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Necrotizing Pancreatitis: An Update on Current Management

Flavio G Rocha, Eric Benoit, Peter Banks, Koenraad Mortele, Michael J Zinner, Edward E Whang, Stanley W Ashley
Brigham and Women's Hospital, Boston, MA

Objective-A conservative strategy can be applied to patients with necrotizing pancreatitis, reserving surgery for documented infection or organized necrosis. Use of image-guided percutaneous drainage at our institution has become increasingly prevalent. We therefore reviewed our experience with the management of this disease.
Design- Outcomes study
Setting- Tertiary referral center
Patients- Retrospective review of 689 patients with acute pancreatitis between 2000 and 2005.
Main Outcome Measures- Patient demographics, infection status, type of intervention, and survival were analyzed.
Results- Sixty-four (9%) patients had documented pancreatic necrosis. The overall mortality rate was 15%. Twenty-nine (45%) patients were managed conservatively with one death (4% mortality). Seven (11%) patients underwent surgical intervention alone for documented infection or organized necrosis with one death (14% mortality). Seventeen (27%) patients were treated by percutaneous drainage followed by surgical intervention. Of those, 11 had sterile necrosis while 6 were infected. There were 2 deaths in this group (12% mortality). Eleven (17%) patients underwent percutaneous drainage alone without surgery with 6 deaths (55% mortality). All 3 patients with infected necrosis died while 3 of 8 patients with sterile necrosis died in this cohort. Most of these patients would not have been candidates for surgery.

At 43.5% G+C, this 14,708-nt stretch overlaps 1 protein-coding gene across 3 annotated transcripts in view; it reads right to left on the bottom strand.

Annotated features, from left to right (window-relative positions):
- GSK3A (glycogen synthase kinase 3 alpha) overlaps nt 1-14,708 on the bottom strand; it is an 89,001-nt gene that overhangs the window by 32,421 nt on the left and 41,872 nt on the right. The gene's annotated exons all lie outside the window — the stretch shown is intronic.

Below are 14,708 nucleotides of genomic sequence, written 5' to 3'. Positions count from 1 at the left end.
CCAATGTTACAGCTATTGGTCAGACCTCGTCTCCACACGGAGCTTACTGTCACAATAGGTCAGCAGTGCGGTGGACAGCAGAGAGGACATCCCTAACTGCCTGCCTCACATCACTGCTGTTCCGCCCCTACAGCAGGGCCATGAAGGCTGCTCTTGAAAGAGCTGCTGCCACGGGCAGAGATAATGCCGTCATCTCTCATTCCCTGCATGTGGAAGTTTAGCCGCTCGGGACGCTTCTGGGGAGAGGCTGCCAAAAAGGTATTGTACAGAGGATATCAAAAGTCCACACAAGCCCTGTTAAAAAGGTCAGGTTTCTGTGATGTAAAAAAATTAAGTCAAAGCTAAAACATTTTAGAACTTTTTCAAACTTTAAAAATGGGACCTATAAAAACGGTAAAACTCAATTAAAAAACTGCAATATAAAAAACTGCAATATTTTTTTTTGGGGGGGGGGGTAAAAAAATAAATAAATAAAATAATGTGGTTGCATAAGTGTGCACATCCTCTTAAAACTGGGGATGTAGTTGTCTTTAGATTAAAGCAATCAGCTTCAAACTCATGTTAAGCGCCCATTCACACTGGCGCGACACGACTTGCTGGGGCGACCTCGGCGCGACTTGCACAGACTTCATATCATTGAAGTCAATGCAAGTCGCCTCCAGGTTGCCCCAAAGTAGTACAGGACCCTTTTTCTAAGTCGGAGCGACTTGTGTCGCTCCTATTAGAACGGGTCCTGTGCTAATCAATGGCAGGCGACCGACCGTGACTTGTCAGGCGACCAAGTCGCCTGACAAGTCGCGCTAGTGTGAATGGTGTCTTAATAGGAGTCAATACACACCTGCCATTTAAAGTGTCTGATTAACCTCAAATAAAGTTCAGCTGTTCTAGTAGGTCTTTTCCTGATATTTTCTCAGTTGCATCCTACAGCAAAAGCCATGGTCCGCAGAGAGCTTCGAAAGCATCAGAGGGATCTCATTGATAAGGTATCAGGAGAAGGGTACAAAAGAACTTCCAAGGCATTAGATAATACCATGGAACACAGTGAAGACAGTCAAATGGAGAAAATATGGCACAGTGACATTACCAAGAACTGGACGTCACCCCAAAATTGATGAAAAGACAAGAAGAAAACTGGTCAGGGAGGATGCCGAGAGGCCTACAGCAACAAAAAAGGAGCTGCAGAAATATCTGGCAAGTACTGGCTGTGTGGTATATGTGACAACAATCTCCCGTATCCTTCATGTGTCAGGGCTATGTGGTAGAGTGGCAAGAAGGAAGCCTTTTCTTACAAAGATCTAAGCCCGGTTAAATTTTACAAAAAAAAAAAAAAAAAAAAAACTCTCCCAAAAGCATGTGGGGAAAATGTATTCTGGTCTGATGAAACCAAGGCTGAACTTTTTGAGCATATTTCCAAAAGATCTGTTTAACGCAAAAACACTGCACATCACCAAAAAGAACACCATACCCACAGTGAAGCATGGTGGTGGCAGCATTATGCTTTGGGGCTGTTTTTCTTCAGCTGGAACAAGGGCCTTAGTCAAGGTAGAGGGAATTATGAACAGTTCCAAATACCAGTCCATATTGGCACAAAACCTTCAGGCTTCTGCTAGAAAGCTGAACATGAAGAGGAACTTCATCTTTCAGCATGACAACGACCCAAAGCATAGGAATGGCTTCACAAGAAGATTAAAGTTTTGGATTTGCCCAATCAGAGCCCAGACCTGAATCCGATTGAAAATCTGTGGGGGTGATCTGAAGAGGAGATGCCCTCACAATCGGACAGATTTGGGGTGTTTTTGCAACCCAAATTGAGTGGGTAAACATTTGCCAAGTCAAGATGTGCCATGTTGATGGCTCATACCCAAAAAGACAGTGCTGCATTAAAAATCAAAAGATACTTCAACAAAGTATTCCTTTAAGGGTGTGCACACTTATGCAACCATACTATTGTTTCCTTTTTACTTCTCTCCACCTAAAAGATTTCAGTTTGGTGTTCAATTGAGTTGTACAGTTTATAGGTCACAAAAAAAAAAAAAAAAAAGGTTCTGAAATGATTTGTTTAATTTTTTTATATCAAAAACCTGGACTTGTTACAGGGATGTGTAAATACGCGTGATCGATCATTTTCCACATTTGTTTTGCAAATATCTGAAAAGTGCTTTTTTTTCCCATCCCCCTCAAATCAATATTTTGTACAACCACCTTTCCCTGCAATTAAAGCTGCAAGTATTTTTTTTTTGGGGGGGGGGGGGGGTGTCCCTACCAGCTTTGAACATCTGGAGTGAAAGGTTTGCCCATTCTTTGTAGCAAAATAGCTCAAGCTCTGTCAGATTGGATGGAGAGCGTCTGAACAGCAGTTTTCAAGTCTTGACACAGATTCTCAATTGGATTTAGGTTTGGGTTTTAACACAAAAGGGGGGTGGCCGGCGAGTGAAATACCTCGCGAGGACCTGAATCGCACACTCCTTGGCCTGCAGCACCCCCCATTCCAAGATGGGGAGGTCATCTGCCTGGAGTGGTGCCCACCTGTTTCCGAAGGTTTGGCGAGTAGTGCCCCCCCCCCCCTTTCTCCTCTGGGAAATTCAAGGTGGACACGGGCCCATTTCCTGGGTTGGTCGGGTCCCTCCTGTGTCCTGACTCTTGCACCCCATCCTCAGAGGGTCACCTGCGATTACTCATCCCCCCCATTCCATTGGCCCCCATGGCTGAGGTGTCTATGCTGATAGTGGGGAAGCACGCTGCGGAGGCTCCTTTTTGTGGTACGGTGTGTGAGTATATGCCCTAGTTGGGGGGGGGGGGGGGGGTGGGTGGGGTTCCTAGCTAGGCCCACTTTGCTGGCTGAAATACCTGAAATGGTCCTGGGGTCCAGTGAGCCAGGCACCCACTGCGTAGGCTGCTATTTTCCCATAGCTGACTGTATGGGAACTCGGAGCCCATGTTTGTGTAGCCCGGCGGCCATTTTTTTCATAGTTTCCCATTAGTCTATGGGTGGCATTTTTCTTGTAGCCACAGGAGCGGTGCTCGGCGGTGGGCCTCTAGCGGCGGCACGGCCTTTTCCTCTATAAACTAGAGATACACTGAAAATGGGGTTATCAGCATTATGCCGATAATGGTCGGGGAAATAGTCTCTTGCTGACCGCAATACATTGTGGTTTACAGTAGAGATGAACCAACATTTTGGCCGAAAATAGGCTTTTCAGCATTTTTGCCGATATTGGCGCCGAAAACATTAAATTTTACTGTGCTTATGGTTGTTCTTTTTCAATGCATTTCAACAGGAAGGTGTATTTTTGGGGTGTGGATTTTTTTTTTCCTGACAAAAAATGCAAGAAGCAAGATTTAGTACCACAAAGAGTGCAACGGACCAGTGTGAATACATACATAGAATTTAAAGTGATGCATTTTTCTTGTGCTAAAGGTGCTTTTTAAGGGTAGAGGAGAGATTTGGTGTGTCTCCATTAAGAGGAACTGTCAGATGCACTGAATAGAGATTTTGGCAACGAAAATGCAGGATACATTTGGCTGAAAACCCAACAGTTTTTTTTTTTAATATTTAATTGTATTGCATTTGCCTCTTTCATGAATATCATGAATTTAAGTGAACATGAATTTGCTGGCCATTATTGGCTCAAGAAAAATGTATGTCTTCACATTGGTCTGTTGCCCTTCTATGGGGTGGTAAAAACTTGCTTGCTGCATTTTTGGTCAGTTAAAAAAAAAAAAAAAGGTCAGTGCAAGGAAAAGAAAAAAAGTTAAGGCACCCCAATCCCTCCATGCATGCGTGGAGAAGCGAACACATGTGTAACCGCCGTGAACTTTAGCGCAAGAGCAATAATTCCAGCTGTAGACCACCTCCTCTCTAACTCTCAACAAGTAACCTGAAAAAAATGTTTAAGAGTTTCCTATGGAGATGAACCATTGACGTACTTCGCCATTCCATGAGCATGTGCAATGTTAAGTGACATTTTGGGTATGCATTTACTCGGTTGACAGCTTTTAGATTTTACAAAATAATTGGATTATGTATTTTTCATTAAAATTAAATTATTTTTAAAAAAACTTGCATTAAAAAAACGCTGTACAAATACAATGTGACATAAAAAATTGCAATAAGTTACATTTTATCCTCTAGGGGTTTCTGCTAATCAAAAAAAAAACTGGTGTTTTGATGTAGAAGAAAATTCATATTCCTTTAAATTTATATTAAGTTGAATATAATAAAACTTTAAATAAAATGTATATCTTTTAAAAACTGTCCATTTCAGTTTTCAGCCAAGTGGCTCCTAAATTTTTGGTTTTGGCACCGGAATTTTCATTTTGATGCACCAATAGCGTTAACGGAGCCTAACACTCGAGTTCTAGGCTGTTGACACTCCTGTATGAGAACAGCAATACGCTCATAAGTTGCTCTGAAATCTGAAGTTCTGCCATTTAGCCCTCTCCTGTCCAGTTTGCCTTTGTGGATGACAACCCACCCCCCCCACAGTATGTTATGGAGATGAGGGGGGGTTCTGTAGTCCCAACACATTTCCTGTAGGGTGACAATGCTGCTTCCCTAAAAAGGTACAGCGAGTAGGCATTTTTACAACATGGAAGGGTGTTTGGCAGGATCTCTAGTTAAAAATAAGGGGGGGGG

Conclusion: The overall incidence and mortality of necrotizing pancreatitis at our institution has not changed. Conservative therapy is still indicated for patients with necrotizing pancreatitis in the absence of infected necrosis or clinical deterioration. Surgical debridement remains the most effective and definitive strategy for treatment of infected necrosis or organized necrosis. Percutaneous drainage may serve as a useful adjunct allowing for delayed surgery in critically ill patients. However, its role as isolated therapy in pancreatic necrosis needs to be evaluated further.

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